Paul Barton: It Doesn't Get Much Better Than That Page 6

Atkinson: The Stratus Gold i is a stereo loudspeaker, yet as with every other speaker company, home theater is obviously having an impact on your product mix. Do you see surround systems ultimately replacing two-channel stereo? And if so, do you have to design speakers somewhat differently?

Barton: Well, you have to create an SKU that offers a wider variety of applications now because of home theater. I don't think the stereo business is growing, but I don't think it's diminishing. But PSB's growth, as is the case with all speaker companies, is driven by home theater right now. And answering your question, yes, you can achieve very similar performance levels with different combinations: subwoofers, small satellites, large front speakers, large center channel...the sky's the limit. The challenge for PSB was to try to quickly adapt to all these different product categories being demanded because of home theater.

Atkinson: Where are we going with loudspeaker design?

Barton: The NRC, in conjunction with a consortium of Canadian companies—PSB, Paradigm, all the API group, and a small, high-powered studio monitor manufacturer centered in Ottawa called State-of-the-Art Electronics, better known as SOTA (not to be confused with the turntable company)—organized research in pursuit of adaptive loudspeakers, what we coined "smart loudspeakers." This Athena project was a 3½-year project, and I think approximately $1 million was spent doing the research. That's not a lot of money for big companies, but there aren't too many loudspeaker companies that can throw $1 million at pure research.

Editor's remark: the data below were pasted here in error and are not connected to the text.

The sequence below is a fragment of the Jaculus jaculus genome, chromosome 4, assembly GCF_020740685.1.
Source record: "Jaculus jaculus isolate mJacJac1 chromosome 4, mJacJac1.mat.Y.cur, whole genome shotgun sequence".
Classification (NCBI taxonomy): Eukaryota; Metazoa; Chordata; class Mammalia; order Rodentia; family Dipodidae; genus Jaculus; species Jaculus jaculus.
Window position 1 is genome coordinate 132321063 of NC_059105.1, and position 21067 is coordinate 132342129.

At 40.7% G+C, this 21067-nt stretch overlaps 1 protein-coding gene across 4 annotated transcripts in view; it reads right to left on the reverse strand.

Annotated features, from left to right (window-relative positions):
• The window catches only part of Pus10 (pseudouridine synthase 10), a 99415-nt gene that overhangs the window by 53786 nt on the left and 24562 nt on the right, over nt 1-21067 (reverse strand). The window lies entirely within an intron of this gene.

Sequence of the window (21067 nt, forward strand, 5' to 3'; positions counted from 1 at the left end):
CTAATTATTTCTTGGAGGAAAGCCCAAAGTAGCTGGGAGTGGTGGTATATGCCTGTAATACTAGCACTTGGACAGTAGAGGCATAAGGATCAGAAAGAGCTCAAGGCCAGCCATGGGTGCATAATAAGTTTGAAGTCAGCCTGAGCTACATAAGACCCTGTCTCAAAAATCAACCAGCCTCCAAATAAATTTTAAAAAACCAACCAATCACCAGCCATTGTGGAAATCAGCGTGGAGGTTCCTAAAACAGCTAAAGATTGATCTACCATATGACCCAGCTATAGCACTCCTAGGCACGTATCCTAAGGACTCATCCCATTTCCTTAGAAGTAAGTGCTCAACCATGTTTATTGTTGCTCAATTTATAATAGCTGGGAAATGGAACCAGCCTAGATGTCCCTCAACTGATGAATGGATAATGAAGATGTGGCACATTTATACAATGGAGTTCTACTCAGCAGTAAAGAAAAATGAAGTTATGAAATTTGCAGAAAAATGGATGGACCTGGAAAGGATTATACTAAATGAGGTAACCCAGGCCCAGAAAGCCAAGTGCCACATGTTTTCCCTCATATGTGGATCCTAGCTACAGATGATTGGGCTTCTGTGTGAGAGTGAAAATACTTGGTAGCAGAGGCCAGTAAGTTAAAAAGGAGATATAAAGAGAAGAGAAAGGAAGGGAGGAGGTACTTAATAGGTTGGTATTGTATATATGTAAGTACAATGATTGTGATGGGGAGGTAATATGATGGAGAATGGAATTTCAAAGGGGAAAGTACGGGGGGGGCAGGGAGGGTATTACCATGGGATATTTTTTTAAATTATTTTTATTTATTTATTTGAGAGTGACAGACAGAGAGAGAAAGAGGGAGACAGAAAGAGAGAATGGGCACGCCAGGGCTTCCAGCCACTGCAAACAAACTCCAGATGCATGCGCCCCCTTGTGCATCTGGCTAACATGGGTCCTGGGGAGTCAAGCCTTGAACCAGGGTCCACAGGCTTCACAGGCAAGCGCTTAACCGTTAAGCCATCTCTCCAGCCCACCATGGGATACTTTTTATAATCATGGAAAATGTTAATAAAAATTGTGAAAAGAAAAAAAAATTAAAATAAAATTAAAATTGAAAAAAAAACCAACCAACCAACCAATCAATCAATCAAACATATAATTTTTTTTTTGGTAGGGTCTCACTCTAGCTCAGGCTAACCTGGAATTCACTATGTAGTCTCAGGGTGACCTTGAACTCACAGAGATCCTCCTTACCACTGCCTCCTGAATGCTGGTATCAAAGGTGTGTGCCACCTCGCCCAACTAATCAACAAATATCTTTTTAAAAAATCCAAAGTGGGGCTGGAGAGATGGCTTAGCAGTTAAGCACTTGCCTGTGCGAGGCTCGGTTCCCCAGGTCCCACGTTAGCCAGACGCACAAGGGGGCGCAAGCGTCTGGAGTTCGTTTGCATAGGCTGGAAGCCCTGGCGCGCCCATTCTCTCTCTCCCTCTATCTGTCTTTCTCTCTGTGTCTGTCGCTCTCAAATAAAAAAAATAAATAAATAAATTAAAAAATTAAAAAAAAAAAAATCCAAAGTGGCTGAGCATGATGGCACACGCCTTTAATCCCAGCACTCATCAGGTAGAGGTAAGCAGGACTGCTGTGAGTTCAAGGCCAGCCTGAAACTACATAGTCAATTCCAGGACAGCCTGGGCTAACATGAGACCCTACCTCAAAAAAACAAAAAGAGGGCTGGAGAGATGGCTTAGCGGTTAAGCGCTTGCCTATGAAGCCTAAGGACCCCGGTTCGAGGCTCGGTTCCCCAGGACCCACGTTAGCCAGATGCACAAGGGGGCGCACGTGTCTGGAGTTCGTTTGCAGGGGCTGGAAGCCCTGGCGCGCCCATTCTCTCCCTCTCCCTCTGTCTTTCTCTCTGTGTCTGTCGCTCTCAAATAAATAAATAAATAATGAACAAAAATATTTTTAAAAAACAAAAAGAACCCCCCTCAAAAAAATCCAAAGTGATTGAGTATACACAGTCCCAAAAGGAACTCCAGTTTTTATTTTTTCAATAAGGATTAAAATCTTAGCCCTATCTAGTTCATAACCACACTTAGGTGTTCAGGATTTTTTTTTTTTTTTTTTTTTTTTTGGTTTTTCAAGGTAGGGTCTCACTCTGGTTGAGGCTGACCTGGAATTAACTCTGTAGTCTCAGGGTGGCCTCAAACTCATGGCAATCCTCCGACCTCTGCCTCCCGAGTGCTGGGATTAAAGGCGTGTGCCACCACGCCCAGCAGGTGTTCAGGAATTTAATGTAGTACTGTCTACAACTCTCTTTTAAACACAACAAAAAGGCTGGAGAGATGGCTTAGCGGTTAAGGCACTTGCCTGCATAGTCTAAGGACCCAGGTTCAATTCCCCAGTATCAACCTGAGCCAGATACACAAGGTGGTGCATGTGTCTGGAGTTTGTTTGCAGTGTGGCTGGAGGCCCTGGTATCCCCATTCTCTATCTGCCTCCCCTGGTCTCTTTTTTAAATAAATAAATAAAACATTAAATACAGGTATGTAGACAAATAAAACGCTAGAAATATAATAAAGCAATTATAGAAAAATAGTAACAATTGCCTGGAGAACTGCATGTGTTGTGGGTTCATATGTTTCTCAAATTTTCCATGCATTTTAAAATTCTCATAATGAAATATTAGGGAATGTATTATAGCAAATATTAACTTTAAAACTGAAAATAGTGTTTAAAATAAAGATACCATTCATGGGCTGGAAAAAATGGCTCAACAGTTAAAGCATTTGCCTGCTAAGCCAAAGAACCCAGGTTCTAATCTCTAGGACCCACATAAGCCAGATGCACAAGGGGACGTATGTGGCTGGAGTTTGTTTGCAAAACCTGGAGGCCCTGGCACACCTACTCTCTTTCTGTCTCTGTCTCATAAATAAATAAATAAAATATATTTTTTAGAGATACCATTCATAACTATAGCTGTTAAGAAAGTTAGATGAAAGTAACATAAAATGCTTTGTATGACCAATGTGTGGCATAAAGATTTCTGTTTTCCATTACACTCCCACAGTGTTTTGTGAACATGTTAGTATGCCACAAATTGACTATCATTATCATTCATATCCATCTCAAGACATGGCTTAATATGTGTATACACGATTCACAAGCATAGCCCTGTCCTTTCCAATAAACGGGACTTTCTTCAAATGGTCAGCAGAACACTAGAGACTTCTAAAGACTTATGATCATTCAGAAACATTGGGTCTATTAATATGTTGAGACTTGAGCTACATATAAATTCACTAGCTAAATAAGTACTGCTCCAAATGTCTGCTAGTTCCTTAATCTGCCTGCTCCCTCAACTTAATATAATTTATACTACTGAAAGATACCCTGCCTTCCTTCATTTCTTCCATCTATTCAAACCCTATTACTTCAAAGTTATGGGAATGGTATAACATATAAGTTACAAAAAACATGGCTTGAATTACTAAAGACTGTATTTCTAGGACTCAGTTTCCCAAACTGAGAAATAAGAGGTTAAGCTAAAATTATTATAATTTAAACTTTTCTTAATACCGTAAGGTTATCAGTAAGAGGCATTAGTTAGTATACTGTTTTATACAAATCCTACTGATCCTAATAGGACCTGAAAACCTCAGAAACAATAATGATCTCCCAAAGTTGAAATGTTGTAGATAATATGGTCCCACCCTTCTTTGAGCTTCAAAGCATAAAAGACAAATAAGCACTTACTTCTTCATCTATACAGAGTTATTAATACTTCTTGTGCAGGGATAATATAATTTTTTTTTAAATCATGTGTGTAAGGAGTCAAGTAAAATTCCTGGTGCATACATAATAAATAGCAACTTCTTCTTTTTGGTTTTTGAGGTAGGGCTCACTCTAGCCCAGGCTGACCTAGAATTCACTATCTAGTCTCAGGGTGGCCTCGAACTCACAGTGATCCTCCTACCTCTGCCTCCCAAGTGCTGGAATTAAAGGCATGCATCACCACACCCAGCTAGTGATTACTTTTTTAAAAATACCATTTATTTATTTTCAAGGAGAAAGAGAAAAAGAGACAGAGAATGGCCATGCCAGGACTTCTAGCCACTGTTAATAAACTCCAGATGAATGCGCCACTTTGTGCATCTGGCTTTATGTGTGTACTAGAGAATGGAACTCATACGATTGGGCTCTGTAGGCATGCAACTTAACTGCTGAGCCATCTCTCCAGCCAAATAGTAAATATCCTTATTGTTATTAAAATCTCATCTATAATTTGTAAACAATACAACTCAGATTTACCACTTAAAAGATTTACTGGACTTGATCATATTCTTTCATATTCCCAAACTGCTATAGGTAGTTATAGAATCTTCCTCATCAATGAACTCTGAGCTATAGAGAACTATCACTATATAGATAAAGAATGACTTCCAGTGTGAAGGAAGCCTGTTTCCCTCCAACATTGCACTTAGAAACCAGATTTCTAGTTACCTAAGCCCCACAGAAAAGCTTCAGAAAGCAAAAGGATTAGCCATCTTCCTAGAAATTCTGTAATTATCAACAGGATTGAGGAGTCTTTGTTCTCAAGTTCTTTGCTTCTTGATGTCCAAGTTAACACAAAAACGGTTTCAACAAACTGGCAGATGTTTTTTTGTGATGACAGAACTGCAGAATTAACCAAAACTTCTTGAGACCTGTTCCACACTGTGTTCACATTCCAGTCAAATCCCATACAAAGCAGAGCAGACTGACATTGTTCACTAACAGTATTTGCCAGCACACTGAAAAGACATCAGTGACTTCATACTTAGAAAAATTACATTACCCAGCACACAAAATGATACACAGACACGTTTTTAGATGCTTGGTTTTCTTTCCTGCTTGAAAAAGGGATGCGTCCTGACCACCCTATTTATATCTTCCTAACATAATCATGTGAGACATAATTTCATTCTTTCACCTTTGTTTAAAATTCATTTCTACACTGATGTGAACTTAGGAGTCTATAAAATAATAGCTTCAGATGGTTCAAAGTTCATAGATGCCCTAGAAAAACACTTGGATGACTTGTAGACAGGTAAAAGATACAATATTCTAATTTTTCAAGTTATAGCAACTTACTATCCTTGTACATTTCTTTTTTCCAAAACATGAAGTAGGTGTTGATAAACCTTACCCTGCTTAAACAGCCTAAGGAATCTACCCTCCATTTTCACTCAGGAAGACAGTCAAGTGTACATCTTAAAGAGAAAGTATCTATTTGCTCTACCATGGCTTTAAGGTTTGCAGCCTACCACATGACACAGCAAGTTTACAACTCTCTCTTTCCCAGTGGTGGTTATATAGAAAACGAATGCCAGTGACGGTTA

A lot was learned through that project. When you were in Ottawa, you were witness to some of the final results.

Atkinson: To sum up my reaction and that of Tom Norton, what we heard was the digital correction of a pair of original Stratus Golds in the newer L-shaped room at NRC. When the speakers were put in obviously suboptimal positions, the improvement in their sound was remarkable. But when the speakers were placed where an audiophile would intuitively put them in the room, while there was still an improvement, particularly in imaging, it was actually quite subtle.